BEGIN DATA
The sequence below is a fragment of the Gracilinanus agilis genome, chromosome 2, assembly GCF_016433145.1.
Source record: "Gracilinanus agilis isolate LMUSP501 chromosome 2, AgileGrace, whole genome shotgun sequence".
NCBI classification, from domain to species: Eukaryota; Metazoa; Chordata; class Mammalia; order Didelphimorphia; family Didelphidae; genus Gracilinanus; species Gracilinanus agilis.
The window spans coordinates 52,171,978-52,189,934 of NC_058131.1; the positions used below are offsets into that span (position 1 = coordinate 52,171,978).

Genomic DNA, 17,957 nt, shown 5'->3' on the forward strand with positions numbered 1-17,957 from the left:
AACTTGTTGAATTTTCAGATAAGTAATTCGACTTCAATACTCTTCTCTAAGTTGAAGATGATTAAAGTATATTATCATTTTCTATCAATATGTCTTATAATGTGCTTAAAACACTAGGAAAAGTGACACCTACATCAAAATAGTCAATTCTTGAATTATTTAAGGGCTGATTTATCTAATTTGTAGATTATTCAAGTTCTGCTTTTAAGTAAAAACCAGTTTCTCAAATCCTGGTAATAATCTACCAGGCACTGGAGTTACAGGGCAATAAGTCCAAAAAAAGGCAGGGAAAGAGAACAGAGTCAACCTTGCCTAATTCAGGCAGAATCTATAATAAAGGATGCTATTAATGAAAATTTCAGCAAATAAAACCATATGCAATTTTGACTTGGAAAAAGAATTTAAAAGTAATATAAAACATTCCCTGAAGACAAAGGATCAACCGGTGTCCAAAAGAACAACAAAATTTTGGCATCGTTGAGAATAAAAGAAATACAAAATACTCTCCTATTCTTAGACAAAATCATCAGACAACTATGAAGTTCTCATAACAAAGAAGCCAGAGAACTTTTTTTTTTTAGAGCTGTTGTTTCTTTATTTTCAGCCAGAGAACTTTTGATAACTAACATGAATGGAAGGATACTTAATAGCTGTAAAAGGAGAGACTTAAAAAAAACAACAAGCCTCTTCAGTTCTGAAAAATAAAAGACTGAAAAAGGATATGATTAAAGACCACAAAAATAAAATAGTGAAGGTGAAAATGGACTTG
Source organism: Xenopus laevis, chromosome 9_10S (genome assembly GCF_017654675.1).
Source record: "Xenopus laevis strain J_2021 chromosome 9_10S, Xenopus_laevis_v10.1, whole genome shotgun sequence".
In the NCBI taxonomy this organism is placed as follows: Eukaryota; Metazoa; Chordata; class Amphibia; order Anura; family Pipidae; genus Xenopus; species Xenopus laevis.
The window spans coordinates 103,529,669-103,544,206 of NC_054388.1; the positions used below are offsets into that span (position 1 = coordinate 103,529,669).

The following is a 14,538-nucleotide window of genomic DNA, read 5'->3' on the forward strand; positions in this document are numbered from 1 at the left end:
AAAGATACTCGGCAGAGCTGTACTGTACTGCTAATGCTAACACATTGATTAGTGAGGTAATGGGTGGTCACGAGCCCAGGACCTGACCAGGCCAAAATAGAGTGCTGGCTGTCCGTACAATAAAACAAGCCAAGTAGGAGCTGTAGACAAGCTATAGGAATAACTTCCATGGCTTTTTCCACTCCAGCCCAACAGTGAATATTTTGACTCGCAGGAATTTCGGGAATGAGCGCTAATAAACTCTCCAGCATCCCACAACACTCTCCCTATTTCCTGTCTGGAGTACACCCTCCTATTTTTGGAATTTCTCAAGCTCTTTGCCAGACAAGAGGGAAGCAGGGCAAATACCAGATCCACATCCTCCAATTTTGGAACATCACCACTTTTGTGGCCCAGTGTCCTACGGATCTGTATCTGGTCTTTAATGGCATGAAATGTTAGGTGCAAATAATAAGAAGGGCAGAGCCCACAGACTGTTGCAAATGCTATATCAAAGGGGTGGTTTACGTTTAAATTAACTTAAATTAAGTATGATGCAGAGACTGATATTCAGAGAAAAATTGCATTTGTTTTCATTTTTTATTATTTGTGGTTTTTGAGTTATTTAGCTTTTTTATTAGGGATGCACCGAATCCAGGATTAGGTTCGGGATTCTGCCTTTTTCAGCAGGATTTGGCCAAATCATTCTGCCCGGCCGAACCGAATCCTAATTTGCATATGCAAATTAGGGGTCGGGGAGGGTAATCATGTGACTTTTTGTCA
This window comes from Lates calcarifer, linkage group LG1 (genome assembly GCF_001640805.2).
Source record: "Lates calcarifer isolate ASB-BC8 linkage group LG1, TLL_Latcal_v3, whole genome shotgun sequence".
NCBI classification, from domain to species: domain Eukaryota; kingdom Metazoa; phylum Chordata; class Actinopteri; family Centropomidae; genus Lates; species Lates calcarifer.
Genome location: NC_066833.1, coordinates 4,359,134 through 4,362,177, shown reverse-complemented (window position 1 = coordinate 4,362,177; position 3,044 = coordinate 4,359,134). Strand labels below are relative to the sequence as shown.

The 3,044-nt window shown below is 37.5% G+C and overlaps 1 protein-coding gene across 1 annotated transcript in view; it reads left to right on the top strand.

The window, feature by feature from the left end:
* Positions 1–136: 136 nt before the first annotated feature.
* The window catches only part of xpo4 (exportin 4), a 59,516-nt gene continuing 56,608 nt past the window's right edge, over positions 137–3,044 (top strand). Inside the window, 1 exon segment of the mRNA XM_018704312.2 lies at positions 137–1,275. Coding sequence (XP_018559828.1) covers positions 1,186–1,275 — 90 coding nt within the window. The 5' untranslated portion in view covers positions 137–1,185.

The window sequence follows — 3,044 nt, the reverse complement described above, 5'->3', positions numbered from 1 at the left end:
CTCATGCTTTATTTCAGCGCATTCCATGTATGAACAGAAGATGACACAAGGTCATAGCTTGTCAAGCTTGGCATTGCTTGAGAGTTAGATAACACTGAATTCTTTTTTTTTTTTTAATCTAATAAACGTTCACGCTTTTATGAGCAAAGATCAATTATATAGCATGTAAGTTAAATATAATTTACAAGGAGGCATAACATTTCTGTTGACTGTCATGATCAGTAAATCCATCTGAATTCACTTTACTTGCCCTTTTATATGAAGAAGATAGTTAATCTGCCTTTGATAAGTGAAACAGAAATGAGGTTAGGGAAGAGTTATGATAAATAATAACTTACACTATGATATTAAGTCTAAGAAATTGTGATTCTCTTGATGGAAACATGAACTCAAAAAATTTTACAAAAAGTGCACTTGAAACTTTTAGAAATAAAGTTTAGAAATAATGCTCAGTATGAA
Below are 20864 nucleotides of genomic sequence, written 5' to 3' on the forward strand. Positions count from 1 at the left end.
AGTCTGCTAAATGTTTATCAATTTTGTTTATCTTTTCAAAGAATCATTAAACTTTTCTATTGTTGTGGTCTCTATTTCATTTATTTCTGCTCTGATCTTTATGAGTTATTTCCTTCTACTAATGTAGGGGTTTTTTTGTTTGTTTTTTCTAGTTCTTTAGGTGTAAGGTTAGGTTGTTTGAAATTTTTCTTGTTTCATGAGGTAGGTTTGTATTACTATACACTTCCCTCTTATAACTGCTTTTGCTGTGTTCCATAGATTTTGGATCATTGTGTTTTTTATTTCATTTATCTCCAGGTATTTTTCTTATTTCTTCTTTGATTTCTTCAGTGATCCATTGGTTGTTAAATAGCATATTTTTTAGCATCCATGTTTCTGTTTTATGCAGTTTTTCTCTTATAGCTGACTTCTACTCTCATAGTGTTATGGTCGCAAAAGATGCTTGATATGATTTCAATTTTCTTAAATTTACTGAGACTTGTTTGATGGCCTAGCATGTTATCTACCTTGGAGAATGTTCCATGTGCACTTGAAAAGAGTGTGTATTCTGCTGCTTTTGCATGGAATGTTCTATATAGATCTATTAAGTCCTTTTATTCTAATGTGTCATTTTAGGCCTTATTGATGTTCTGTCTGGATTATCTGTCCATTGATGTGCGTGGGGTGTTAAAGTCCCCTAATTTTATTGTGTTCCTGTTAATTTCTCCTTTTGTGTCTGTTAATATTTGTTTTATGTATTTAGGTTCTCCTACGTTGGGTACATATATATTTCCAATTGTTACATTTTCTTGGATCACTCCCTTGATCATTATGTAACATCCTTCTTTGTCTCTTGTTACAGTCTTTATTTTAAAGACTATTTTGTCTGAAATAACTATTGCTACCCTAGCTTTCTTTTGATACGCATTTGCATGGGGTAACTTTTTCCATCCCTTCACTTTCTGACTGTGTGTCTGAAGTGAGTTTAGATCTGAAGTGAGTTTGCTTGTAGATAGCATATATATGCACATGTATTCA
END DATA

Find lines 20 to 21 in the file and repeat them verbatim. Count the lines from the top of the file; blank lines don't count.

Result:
* The window catches only part of xpo4 (exportin 4), a 59,516-nt gene continuing 56,608 nt past the window's right edge, over positions 137–3,044 (top strand). Inside the window, 1 exon segment of the mRNA XM_018704312.2 lies at positions 137–1,275. Coding sequence (XP_018559828.1) covers positions 1,186–1,275 — 90 coding nt within the window. The 5' untranslated portion in view covers positions 137–1,185.

The window sequence follows — 3,044 nt, the reverse complement described above, 5'->3', positions numbered from 1 at the left end: